By Mike Glyer
[Written in July 2004 under the inspiration of Ken Gire’s “Reflections on the Movies”.]
His experience has made him into a missionary for baseball immortality. Whatever spirit or force brought back Shoeless Joe has also dispatched Costner through time and space to testify to an anonymous small-town doctor who once had ambitions to play for the New York Giants.
Costner gets Doc Graham to describe his practically nonexistent big-league career, consisting of being dispatched by the legendary John McGraw to play the field in the last inning of a season-ending game. He never even got to bat. Costner assumes he’s been sent to bring Graham back to his ball field in Iowa, and begins to bait the hook by asking about Graham’s unfulfilled desire to compete with the big leaguers. Doc Graham looks him in the eye, asking, “And are you a man who could grant such a wish?” But it’s a rhetorical question, because Graham obviously lacks that wellspring of discontent Costner was expecting, so Costner primes it by saying, to come so close to your dream without ever realizing it, some men would call that a tragedy.
That humorous line is the measure of a mature man. Doc Graham long ago laid down his selfish baseball dreams in favor of a “real job” that serves a community, and being faithful to his wife. Which ought to trouble Kevin Costner more than it seems to because so far in the movie choosing baseball has nearly destroyed his own livelihood and caused him to abandon his wife to their creditors and hostile relatives.
很快阿奇·格雷厄姆在爱荷华州,闪避心头pitches from one of the Chicago Black Sox, watched by Costner, his wife, his daughter. Also present is someone who is incapable of seeing these supernatural ballplayers, Costner’s brother-in-law. In fact, the brother-in-law is ranting about foreclosing on the farm, which has become a money-losing proposition ever since a chunk of it was plowed under the build the baseball diamond. There’s a ruckus, and Costner’s daughter falls off the home-made grandstand. She lies unconscious on the ground, not breathing. Costner’s wife is running to the phone in the farmhouse, but he shouts for her to stop. Time dilates as Costner waits to see if acting on intuition will save his daughter, or kill her.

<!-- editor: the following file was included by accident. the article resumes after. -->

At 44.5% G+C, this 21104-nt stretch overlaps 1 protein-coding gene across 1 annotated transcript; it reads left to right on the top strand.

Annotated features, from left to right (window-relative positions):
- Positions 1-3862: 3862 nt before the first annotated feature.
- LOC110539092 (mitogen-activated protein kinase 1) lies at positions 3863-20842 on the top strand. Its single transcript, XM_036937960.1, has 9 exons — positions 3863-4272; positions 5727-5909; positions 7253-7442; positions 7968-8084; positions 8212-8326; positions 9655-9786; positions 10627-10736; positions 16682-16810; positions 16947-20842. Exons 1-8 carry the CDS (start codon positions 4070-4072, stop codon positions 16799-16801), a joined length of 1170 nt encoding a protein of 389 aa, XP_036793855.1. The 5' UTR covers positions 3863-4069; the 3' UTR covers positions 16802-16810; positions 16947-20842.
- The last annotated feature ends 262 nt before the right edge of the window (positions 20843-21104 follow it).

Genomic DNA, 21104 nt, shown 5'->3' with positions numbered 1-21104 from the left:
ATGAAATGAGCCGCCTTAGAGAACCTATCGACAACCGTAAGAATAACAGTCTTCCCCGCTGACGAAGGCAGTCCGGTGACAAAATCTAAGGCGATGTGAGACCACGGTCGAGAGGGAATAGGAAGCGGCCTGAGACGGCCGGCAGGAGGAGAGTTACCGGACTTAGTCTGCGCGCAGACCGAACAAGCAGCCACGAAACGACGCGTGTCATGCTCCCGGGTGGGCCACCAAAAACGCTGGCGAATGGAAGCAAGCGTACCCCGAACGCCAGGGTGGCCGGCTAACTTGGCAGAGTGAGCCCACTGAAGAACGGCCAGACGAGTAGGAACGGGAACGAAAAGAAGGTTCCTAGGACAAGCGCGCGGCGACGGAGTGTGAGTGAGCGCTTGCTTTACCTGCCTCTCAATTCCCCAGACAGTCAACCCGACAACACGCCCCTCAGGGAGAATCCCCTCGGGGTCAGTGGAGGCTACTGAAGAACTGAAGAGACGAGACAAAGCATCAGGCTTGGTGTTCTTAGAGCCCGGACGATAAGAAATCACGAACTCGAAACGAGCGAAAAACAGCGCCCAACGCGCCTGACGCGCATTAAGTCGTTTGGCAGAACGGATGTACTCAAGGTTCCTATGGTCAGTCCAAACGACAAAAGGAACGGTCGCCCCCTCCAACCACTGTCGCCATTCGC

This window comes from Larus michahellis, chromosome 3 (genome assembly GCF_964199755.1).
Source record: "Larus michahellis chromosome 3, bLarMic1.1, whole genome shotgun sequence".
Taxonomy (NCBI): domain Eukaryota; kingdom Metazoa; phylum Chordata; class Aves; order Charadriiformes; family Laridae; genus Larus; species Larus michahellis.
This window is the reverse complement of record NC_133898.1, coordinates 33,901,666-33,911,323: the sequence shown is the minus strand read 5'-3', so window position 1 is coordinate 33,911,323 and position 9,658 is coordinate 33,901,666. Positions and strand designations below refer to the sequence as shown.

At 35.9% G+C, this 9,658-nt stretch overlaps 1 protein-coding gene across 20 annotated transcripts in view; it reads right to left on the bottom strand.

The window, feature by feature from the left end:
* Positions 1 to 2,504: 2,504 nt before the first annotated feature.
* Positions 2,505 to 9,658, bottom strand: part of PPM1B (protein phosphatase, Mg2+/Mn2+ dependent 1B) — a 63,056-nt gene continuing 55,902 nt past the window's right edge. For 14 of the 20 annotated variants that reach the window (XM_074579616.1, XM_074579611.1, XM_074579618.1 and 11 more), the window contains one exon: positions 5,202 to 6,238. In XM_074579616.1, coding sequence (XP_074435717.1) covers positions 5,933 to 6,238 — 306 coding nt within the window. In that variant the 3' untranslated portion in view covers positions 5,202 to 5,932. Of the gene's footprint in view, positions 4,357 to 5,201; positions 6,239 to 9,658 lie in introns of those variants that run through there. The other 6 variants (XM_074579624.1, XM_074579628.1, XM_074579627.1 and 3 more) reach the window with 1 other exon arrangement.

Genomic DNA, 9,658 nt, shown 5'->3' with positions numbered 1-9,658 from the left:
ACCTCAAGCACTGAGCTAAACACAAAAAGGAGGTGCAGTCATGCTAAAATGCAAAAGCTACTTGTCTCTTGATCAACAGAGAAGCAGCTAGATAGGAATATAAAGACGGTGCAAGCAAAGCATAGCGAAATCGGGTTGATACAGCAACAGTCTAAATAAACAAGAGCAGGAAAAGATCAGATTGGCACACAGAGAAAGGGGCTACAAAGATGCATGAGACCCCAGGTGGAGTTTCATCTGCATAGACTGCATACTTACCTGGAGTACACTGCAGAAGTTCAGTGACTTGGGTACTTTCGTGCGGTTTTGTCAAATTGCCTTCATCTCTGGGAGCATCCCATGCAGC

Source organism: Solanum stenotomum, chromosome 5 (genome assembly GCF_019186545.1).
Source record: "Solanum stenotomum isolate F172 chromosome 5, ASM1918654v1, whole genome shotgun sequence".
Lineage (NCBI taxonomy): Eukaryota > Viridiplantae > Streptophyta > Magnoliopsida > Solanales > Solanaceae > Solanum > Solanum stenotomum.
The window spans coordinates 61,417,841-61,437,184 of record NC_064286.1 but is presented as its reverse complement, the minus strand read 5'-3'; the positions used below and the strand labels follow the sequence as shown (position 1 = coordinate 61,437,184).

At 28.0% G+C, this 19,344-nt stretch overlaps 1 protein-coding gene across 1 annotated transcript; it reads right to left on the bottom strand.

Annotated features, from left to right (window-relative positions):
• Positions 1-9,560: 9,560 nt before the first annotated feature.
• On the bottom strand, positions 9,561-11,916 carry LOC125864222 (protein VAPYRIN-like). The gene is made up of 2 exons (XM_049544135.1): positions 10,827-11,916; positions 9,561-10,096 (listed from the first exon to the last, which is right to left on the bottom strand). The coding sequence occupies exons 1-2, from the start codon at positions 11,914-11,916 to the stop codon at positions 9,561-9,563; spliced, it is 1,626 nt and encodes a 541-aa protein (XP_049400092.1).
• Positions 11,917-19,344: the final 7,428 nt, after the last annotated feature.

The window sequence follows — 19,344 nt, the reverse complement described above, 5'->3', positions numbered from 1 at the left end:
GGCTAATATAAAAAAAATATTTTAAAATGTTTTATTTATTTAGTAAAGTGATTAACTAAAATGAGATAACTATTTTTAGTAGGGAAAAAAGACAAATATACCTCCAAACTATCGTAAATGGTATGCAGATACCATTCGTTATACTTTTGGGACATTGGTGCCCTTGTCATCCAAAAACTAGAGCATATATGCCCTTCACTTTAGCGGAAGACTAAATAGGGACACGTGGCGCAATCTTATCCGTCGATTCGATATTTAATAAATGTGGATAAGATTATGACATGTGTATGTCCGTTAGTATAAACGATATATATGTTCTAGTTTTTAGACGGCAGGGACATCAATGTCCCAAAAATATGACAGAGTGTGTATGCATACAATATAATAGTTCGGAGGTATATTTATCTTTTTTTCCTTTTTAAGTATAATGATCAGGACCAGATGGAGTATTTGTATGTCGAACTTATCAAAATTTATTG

It’s a touching moment, if much more so for Costner’s character and for me, in the audience, than for Doc Graham, who seems well aware that he passed through this refiner’s fire once before. He knows he will always choose to be a servant, and be satisfied and fulfilled in making that choice. He is honored for that choice, as well, starting with all the resurrected ballplayers on that field in Iowa. And at that point a certain truth begins to dawn on Costner, and on me as I identify with his character, that questing all over the country has taught him to value what’s found in his very own backyard.
The movie’s主旋律question and answer – “Is this Heaven?” “No, it’s Iowa.” – ripples with possibilities. Does it merely typify the shallow expectation of “cultural Christians” that if you’re a good person you go to Heaven, which will be like a National Park populated by our ancestors? Or is it just as ignorant to suppose that Heaven will be someplace utterly supernatural and alien, rather than the perfected image of a place God has tried to teach us to live in all our lives?
However, to obsess about the theological implications of梦想港湾就是忽略了其真正的消息，兼容几乎所有的宗教 - 不要等待直到天堂。充分利用我们的机会的，现在的人是神居住要我们做的。